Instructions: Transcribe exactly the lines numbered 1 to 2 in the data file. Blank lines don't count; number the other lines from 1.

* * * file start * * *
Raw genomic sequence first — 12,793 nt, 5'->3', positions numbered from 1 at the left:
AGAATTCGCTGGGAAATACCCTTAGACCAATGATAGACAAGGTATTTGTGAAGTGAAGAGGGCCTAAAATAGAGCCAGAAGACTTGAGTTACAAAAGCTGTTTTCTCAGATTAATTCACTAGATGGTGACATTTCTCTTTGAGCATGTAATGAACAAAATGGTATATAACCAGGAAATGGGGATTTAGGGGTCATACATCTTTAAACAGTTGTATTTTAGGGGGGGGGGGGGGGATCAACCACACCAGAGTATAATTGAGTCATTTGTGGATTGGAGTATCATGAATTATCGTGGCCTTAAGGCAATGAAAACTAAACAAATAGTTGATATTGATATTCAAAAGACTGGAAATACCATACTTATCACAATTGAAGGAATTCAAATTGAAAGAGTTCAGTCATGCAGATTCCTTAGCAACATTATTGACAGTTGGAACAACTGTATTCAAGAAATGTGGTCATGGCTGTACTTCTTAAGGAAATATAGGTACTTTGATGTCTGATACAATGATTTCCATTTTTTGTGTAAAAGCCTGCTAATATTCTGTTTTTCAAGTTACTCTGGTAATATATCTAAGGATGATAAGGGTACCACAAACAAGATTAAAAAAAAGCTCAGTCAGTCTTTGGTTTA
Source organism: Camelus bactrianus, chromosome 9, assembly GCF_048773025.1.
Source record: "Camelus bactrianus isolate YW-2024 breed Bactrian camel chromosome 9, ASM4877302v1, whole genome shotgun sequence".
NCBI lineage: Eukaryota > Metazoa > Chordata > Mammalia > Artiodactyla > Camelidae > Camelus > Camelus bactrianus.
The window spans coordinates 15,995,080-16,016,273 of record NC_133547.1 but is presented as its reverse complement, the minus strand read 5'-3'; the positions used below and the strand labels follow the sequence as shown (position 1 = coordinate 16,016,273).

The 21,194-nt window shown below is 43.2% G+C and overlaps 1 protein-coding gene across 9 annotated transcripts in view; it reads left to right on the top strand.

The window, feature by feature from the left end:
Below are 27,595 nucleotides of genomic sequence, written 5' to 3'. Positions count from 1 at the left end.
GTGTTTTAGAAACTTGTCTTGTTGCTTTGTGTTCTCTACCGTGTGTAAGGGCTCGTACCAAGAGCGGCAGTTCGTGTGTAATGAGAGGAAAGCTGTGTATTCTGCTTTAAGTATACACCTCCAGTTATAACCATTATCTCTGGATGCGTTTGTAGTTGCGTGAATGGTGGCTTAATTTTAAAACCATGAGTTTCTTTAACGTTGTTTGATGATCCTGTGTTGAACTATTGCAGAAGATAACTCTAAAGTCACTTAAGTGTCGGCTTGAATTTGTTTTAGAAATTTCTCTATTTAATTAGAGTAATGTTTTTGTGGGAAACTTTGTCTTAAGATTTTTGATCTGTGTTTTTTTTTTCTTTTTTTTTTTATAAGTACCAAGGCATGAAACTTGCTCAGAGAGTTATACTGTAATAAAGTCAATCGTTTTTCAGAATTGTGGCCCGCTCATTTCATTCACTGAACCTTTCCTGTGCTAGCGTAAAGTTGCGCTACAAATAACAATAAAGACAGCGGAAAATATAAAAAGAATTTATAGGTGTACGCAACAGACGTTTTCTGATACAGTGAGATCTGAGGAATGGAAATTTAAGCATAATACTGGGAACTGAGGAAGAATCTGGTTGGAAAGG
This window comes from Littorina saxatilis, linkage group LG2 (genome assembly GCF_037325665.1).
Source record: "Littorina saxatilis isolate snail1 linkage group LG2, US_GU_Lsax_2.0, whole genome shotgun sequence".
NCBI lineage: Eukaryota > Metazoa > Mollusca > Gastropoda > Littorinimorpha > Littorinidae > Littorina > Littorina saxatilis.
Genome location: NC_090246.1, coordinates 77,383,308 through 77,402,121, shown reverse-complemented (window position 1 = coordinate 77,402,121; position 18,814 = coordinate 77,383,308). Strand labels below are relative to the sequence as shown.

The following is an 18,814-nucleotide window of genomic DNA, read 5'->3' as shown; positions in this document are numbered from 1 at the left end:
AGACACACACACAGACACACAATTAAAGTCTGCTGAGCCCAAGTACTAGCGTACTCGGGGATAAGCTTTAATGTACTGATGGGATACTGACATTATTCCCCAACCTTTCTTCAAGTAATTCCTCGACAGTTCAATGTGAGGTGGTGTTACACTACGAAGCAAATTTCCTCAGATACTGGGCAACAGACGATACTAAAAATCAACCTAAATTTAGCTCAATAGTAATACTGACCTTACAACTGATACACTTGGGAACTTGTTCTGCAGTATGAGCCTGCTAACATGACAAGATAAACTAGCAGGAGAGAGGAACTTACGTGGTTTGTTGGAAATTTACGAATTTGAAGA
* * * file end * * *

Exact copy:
Raw genomic sequence first — 12,793 nt, 5'->3', positions numbered from 1 at the left:
AGAATTCGCTGGGAAATACCCTTAGACCAATGATAGACAAGGTATTTGTGAAGTGAAGAGGGCCTAAAATAGAGCCAGAAGACTTGAGTTACAAAAGCTGTTTTCTCAGATTAATTCACTAGATGGTGACATTTCTCTTTGAGCATGTAATGAACAAAATGGTATATAACCAGGAAATGGGGATTTAGGGGTCATACATCTTTAAACAGTTGTATTTTAGGGGGGGGGGGGGGGATCAACCACACCAGAGTATAATTGAGTCATTTGTGGATTGGAGTATCATGAATTATCGTGGCCTTAAGGCAATGAAAACTAAACAAATAGTTGATATTGATATTCAAAAGACTGGAAATACCATACTTATCACAATTGAAGGAATTCAAATTGAAAGAGTTCAGTCATGCAGATTCCTTAGCAACATTATTGACAGTTGGAACAACTGTATTCAAGAAATGTGGTCATGGCTGTACTTCTTAAGGAAATATAGGTACTTTGATGTCTGATACAATGATTTCCATTTTTTGTGTAAAAGCCTGCTAATATTCTGTTTTTCAAGTTACTCTGGTAATATATCTAAGGATGATAAGGGTACCACAAACAAGATTAAAAAAAAGCTCAGTCAGTCTTTGGTTTA